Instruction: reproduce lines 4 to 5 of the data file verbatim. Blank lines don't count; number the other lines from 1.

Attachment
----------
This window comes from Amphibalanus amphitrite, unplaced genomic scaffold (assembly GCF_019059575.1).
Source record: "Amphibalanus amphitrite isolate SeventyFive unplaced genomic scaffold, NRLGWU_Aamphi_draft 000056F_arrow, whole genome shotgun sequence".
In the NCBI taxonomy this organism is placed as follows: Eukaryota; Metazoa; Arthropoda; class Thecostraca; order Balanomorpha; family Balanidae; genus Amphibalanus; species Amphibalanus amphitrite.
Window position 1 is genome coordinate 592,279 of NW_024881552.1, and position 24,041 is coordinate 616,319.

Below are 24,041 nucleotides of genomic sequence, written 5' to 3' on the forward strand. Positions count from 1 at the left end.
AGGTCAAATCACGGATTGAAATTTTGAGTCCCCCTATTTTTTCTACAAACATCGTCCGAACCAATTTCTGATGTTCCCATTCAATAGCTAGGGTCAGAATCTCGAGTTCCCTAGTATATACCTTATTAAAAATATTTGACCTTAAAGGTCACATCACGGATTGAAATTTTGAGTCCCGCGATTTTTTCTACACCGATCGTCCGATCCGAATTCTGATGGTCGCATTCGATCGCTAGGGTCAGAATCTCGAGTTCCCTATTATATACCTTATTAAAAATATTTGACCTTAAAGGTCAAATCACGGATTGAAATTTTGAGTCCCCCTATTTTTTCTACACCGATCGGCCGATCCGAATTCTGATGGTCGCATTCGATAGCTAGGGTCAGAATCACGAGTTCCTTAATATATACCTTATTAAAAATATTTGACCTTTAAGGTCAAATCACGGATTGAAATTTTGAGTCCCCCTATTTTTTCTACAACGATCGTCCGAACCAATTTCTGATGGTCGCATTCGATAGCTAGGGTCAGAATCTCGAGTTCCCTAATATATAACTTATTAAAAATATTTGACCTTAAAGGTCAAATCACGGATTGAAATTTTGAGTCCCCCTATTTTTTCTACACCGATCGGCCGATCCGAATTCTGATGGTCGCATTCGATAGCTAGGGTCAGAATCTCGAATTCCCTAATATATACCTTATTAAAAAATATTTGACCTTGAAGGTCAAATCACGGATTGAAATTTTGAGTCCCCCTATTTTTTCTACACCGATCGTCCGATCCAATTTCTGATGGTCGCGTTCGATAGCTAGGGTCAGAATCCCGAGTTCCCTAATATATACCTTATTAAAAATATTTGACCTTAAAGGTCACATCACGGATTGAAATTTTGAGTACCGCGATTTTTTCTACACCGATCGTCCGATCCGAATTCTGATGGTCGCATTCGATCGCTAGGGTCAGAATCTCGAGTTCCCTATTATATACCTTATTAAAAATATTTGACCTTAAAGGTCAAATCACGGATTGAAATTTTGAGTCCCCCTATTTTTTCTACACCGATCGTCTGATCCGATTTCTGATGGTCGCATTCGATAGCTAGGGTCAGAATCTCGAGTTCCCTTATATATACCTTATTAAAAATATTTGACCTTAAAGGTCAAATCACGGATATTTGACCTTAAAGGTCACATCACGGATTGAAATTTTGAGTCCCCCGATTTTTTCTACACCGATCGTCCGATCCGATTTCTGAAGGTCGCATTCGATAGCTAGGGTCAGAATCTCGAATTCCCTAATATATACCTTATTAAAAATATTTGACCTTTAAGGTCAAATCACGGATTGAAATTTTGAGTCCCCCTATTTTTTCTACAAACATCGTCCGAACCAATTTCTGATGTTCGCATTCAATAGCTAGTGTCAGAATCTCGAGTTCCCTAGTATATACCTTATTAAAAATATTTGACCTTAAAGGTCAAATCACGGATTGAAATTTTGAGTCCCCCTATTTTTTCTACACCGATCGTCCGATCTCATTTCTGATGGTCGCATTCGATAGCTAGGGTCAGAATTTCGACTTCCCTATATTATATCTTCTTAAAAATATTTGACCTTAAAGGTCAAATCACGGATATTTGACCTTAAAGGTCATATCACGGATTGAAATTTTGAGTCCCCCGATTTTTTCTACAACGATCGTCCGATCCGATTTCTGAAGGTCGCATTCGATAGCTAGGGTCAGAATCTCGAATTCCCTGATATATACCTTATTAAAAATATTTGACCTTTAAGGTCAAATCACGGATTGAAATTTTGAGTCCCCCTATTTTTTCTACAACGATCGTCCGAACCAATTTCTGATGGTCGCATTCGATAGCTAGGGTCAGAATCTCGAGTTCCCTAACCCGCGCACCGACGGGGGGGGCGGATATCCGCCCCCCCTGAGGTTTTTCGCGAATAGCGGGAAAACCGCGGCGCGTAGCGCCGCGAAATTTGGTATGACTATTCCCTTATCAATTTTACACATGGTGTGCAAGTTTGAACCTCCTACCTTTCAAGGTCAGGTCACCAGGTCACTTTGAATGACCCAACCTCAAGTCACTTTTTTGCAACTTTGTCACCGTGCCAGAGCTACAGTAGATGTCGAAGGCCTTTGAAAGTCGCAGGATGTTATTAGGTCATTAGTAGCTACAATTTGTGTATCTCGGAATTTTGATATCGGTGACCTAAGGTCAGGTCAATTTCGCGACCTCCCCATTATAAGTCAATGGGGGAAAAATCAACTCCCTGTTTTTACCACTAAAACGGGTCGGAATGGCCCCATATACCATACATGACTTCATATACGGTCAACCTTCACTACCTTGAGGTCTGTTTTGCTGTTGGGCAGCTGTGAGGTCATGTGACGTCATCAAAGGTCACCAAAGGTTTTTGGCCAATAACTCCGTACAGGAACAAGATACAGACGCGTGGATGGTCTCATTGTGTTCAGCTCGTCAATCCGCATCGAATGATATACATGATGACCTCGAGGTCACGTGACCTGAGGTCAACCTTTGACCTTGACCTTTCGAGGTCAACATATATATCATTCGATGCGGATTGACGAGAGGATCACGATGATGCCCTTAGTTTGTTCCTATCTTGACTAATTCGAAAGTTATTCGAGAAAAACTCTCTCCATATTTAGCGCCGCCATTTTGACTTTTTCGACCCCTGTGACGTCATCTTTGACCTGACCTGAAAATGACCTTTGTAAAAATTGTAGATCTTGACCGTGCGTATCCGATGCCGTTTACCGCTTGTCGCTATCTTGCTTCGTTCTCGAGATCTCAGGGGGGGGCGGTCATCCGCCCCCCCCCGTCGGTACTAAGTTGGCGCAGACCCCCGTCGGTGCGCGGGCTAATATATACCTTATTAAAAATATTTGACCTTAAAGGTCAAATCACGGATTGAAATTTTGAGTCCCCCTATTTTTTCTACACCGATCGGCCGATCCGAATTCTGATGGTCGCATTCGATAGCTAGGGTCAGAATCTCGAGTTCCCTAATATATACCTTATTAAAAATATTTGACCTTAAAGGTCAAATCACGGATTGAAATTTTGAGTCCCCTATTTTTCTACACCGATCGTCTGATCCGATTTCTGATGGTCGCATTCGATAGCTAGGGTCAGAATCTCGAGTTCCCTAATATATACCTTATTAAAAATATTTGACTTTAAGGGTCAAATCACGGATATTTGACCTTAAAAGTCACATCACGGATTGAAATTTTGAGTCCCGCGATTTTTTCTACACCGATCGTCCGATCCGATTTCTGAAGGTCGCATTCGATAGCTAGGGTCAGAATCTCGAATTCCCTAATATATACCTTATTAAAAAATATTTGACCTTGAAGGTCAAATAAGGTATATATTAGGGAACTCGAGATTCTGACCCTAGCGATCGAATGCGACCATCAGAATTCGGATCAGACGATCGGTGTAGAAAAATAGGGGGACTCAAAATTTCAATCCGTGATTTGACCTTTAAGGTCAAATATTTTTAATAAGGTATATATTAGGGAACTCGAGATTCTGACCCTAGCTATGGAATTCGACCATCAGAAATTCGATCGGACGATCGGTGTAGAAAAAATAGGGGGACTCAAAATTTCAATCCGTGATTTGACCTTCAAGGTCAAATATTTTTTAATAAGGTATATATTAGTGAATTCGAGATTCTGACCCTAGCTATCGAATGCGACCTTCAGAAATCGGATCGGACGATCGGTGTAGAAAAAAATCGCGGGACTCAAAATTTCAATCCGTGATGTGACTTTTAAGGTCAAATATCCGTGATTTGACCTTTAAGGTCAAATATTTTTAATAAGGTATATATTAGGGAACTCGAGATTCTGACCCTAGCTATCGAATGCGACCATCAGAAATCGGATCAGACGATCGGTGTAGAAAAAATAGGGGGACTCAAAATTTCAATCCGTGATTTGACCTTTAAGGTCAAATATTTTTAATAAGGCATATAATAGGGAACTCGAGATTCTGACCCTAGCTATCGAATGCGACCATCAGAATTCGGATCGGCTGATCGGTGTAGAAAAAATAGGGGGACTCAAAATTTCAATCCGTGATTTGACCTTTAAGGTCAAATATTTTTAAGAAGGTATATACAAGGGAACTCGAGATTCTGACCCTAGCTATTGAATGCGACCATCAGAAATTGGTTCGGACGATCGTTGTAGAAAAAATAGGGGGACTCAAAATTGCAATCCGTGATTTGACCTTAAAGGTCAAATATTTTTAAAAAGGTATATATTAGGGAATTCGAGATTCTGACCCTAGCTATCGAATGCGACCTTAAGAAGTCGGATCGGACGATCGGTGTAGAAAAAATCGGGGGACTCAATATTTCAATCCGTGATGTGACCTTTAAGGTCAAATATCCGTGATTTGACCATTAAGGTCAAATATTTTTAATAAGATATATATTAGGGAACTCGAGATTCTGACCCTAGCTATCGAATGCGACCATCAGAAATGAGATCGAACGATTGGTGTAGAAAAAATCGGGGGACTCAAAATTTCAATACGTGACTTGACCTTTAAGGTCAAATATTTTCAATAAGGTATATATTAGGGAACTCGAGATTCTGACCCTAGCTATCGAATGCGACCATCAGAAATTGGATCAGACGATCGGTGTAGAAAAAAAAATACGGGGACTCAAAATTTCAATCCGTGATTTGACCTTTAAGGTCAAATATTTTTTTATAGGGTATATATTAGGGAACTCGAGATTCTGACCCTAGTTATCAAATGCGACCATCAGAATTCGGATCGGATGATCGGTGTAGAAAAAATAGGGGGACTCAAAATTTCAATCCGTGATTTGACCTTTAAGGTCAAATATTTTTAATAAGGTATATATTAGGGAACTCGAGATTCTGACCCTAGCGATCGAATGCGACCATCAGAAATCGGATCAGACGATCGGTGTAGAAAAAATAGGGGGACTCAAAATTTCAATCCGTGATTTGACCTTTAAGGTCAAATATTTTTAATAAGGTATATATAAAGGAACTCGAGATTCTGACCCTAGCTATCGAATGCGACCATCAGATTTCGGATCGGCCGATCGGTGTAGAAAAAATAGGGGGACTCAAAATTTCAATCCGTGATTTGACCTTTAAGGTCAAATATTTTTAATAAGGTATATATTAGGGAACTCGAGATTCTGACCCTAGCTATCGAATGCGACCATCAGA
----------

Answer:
Window position 1 is genome coordinate 592,279 of NW_024881552.1, and position 24,041 is coordinate 616,319.

Below are 24,041 nucleotides of genomic sequence, written 5' to 3' on the forward strand. Positions count from 1 at the left end.